Another healthy treat that you must try –Heirloom Tomato and Goat Cheese Tart . Pack with vegetables and tasty spices, you will surely love this treat. This tasty treat is packed with nutrients too. So try to make this baked goodies now. Your family will surely love this.
Heirloom Tomato and Goat Cheese Tart
1 17.3 – ounce package frozen puff pastry (2 sheets)
1 egg yolk
1 teaspoon water
1 cup finely shredded or grated Asiago or Parmigiano-Reggiano cheese
2 4 – 4 1/2 – ounce tub goat cheese, softened
2 cloves garlic, minced
1 tablespoon snipped fresh lemon thyme or thyme or 1 teaspoon dried thyme, crushed
2 pounds assorted heirloom tomatoes or tomatoes, cut into 1/4-inch-thick slices
2 tablespoons olive oil
1/4 cup snipped fresh basil or flat-leaf parsley
Coarse salt (optional)
- Thaw the pastry sheets at room temperature for 1 hour.
- For tart shells, in a small bowl, mix egg yolk with water. Set aside. Unfold the pastry sheets on a lightly floured surface.
- Roll gently to flatten creases (you should have a 10-inch square). Cut 1/2-inch strips from all 4 sides of each pastry sheet. Brush the edges of the pastry sheets with the egg mixture. Place the cut strips on top and along edges of the pastry sheets, gently pressing in place to form a raised edge; trim ends. Place pastries on 2 parchment paper-lined baking sheets. Brush pastries with egg mixture. Prick pastry with a fork. Sprinkle with Asiago cheese. Bake, 1 sheet at a time, in a 425 degree F oven for 15 to 20 minutes or until puffed and golden brown. Cool on baking sheets on wire racks.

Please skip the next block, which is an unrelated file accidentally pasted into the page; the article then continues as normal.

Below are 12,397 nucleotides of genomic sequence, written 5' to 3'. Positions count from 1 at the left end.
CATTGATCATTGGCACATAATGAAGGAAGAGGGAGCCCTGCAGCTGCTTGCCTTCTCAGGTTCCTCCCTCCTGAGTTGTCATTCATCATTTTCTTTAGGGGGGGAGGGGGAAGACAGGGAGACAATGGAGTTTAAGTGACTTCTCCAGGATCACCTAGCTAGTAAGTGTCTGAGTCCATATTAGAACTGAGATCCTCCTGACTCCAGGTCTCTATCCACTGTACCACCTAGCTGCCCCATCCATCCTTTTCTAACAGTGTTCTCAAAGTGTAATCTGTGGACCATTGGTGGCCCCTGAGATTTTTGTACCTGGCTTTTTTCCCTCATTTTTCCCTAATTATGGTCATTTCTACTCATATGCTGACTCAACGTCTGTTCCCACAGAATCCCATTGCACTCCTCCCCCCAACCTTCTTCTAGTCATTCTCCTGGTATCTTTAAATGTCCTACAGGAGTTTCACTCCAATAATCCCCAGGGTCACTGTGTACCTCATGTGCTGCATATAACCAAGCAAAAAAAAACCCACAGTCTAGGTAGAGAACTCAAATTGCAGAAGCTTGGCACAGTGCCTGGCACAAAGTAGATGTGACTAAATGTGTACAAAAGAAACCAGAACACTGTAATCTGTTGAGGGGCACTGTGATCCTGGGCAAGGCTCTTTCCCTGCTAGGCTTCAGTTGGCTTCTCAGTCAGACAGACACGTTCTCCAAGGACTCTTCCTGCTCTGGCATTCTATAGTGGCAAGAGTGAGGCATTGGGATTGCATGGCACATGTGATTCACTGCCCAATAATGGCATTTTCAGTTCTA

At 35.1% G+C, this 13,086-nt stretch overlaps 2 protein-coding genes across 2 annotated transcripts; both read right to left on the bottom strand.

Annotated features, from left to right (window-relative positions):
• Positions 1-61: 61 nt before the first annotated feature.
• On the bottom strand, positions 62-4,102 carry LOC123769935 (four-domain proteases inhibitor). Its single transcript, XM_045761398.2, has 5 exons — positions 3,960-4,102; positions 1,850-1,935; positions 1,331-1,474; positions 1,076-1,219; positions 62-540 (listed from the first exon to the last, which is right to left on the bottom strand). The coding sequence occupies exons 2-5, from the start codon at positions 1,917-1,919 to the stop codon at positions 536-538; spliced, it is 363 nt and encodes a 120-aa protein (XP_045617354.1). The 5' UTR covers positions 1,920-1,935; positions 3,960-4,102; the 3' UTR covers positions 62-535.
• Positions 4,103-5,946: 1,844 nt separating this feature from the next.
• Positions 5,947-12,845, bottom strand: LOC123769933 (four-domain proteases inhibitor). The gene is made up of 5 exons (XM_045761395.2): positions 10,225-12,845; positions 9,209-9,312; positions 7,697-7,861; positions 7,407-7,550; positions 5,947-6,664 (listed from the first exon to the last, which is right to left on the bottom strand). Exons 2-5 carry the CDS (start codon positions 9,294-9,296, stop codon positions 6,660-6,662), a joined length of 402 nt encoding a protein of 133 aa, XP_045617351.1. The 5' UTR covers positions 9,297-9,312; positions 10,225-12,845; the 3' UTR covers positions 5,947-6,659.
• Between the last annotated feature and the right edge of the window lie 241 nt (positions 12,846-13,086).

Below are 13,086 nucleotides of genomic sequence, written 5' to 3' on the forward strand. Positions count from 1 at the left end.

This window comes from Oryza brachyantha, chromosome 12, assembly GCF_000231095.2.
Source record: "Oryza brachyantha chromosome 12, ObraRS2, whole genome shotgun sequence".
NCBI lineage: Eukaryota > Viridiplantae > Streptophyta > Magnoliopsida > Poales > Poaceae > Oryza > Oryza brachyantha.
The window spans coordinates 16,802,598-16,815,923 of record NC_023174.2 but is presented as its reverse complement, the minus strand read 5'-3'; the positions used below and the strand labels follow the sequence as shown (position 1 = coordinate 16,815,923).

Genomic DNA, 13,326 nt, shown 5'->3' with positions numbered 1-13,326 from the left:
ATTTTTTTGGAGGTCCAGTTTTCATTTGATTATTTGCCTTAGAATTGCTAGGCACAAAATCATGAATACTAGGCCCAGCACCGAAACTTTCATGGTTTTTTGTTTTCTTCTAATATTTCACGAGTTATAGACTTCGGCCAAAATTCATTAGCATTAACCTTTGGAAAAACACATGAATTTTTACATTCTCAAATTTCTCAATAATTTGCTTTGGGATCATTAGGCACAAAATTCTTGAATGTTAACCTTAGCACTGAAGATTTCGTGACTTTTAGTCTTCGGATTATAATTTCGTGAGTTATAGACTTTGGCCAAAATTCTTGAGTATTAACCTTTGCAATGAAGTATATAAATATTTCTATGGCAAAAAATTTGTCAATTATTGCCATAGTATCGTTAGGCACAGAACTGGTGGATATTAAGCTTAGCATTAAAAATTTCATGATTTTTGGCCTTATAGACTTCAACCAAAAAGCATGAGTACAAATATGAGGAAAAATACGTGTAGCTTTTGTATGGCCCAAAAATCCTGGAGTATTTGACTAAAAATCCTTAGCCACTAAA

- In a small bowl stir together goat cheese, garlic, and the thyme. Spread over bottom of tart shells.
- Arrange tomato slices on top of the goat cheese mixture, overlapping slightly. Drizzle with 2 tablespoons olive oil. Sprinkle with basil and coarse salt, if you like. Slide onto cutting board or serving platter, cut each tart into serving-size pieces. Makes 8 servings.
“Numerous studies have concluded that the more tomatoes people eat the lower their risks of certain cancers, especially lung, stomach and prostate cancers. Tomatoes are also high in important antioxidants such as vitamin C and Vitamin A. These vitamins work to fend of DNA damage from free radicals.”
Recipe and photo credits to : Midwest Living